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This site was created as a place to share stories, tips, and troubleshooting help with ShoreTel/Mitel systems. ShoreTel/Mitel is obviously the MOST exciting VoiP platform on the market right now, and we realized there was no centralized place to discuss this platform, but now there is. Please feel free to join and share your experiences.

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  • BRI versus PRI

    I'm getting familiar with my new Shoretel system, and am wondering what the advantages/disadvantages of BRI versus PRI are.

    My understanding is that in terms of using VOIP is they don't play much part of the system.

    We currently have 7x BRI services (ISDN 2) with 2 lines each. To accommodate this, we have had 2x Shoretel BRI switches installed. We don't have any Shoretel PRI switch.

    To consolidate the 7x 2-line BRI services into one or two PRI services, then how would I go about doing this?

  • #2
    (7 BRI's-Unusual) So basically you have 14 channels vs 23 channels on a PRI; so if you went with a PRI all you would need is one. I would look at the cost of a PRI vs the cost of the BRI's. But I would think it would be would be cheaper and a lot cleaner to go with the PRI. You would be ordering a new circuit if you went with a PRI, so all you would need is a ST T1 box and port over any number you may want to keep from your BRI's.
    Config DNIS/DID if needed and point main number to call flow.


    • #3
      SEMI is quite correct in the conclusion that it is basically a cost benefit analysis and that a PRI will probably be the neater solution. With 7 BRI's you will need at least 2 90BRI switches which to me says that you should probably just by a ShoreGear E1 (not T1 as in USA). Also, PRI in Australia normally comes in 10, 20 or 30 channels.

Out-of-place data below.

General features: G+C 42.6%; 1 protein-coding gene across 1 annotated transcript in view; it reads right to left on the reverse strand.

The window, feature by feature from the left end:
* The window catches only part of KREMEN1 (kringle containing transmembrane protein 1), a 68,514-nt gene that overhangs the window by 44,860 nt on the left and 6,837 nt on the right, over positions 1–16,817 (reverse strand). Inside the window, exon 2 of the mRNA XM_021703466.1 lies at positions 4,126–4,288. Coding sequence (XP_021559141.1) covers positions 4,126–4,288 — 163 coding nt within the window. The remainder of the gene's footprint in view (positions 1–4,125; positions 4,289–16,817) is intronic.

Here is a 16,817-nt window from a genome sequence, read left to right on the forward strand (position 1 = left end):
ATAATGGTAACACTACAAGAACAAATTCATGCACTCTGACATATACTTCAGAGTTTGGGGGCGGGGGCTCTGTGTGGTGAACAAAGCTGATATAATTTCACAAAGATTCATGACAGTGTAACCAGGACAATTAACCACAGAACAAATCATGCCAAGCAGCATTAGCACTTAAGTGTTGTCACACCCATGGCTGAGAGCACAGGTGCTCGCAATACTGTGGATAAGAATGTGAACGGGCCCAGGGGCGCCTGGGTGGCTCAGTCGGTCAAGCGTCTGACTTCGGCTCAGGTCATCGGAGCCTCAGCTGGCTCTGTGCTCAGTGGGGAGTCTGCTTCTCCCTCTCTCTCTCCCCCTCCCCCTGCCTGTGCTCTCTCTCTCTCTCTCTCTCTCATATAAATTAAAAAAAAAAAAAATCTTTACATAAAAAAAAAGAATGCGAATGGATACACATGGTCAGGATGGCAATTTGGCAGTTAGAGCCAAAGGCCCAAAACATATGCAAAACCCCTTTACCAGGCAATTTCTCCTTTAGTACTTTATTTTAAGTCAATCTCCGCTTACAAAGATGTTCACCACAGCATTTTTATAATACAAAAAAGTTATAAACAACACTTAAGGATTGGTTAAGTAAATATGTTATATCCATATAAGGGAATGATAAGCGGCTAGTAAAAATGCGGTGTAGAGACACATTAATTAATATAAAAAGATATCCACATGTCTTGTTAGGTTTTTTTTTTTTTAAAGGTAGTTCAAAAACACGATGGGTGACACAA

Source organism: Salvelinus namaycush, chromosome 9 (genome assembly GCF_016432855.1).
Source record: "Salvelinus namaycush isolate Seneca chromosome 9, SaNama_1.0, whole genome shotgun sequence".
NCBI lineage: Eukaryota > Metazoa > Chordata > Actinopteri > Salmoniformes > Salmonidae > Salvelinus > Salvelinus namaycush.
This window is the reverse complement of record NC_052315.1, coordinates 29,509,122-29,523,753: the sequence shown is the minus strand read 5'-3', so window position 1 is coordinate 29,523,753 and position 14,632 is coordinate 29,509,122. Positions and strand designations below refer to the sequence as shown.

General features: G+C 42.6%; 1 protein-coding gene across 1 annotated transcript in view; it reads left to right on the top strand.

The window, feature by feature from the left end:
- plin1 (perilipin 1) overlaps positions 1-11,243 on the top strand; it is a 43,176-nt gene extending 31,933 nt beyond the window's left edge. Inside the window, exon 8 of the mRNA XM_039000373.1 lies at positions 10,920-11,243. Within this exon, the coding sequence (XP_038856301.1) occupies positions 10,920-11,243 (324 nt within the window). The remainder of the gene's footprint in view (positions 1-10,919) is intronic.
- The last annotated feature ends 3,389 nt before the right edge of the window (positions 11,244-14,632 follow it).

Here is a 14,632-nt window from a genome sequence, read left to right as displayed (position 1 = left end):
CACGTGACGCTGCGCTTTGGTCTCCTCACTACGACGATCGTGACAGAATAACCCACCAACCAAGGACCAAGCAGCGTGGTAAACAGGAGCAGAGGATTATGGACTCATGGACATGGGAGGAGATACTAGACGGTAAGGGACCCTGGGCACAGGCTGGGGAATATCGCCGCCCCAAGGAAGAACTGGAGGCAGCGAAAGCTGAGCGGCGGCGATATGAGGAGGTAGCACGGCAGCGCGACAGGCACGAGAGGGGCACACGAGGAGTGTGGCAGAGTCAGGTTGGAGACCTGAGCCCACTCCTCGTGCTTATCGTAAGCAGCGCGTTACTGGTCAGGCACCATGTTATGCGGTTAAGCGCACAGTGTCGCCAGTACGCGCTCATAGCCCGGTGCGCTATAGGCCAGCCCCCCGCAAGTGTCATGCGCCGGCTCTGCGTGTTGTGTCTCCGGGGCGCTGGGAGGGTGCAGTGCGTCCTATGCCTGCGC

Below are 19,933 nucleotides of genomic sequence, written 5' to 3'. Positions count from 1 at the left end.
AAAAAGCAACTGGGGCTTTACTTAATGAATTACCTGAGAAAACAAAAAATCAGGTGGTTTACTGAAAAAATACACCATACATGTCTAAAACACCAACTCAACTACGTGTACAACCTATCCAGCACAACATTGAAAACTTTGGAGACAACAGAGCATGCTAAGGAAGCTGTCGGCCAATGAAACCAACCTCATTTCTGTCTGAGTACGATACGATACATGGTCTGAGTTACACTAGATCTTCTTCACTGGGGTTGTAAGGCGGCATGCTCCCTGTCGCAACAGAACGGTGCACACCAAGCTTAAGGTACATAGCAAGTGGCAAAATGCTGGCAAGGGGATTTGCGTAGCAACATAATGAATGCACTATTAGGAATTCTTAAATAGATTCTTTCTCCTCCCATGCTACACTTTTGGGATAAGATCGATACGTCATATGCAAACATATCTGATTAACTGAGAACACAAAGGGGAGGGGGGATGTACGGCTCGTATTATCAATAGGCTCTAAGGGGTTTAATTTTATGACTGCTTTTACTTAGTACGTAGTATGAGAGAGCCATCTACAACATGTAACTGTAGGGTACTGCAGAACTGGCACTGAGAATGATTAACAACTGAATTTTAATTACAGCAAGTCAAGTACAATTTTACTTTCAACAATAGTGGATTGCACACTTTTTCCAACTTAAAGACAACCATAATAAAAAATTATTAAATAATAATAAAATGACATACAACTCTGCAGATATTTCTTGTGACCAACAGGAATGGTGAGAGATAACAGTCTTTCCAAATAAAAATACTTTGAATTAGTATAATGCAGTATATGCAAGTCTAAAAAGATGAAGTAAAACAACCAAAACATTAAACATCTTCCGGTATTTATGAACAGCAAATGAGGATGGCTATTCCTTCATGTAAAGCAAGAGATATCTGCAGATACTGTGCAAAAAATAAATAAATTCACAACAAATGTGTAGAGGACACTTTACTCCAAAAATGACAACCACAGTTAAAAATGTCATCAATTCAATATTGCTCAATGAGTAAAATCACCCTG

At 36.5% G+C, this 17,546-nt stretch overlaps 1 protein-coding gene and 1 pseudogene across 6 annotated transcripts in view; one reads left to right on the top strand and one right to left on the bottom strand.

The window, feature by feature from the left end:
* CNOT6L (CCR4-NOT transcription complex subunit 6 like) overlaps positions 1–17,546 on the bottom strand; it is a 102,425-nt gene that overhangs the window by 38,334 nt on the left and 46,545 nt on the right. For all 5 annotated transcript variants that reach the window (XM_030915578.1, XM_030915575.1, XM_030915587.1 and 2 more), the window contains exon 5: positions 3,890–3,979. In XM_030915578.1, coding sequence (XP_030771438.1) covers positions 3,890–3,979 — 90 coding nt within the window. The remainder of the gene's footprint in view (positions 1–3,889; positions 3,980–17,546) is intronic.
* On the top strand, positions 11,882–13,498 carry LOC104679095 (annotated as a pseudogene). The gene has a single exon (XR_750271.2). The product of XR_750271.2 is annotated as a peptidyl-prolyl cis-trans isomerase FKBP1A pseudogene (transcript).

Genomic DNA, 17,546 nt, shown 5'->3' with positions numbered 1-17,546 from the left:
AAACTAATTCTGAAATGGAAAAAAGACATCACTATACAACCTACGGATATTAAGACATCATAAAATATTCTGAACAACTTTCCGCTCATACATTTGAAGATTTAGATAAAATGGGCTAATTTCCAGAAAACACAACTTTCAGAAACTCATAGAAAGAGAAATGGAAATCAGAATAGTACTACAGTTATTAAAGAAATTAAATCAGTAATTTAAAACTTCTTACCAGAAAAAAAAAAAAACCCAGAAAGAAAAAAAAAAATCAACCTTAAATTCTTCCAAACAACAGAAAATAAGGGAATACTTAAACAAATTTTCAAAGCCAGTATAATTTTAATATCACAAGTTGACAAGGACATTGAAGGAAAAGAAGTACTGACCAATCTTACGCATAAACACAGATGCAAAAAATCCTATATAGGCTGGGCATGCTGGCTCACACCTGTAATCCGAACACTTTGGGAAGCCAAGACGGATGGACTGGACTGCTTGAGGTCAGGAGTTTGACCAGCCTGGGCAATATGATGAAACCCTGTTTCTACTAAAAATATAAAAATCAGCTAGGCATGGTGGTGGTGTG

To achieve this consolidation you would sign up with a carrier who can provide direct connect service (i.e. not resell Telstra ISDN PRI) and then you would port your numbers from the BRI to the PRI (Telstra won't let you keep your numbers if you stay with them). Your ShoreTel reseller will most likely be able to help you with that. We've done it many times.


      • #4
        Thanks, mmm yeah I thought that the config was unusual. It seems that the growth capacity of the system is limited to a further 1x more BRI until the second switch reaches capacity.

        What is the capacity of a single PRI switch though? On a PRI switch, if I got:
        1x ISDN 5 (PRI) plus
        1x IDDN 10 (PRI)
        then how much capacity would be left in the single PRI switch for future growth?

        I also want to connect a GSM Gateway to the system and some of those need a PRI interface to connect to.

        By the way, I have got a price for a new E1 PRI switch of $5800 plus tax (Australian).


        • #5
          A ShorGear E1 can take upto 30 channels, but only from one source. That is you can't use 10 of them from Telstra and 5 from a GSM gatewate. ISDN E1 is a point to point deal in this case. Each ISDN coming into the system needs to connect to a dedicated ShoreGear E1 switch.

          Your observation about expansion is correct with the BRI scenario. There could be good reasons to go BRI such as timing. Telstra will install ISDN2 in 10 working days where PRI can take 30 working days...


          • #6
            Thanks Jason. I'm not a phone expert, but all is starting to become clear.

            With the current setup with 2x BRI 90's, is there any advantage in redundancy? (such as N+1) etc?


            • #7
              OK, I didn't realise you were already up and running. If one of your 90BRI devices goes down the trunks on the other one should carry the work outbound. Inbound is controlled by the carrier. If you change to an E1 now you may find that the 90BRI's become a bit extra, but the can each run quite a few phones, 4 analogue extensions and sip devices if required. The normal rules about N+1 apply in either case.

              I do have a client that went from BRI to PRI so we just turned the BRI ports into IP phone ports.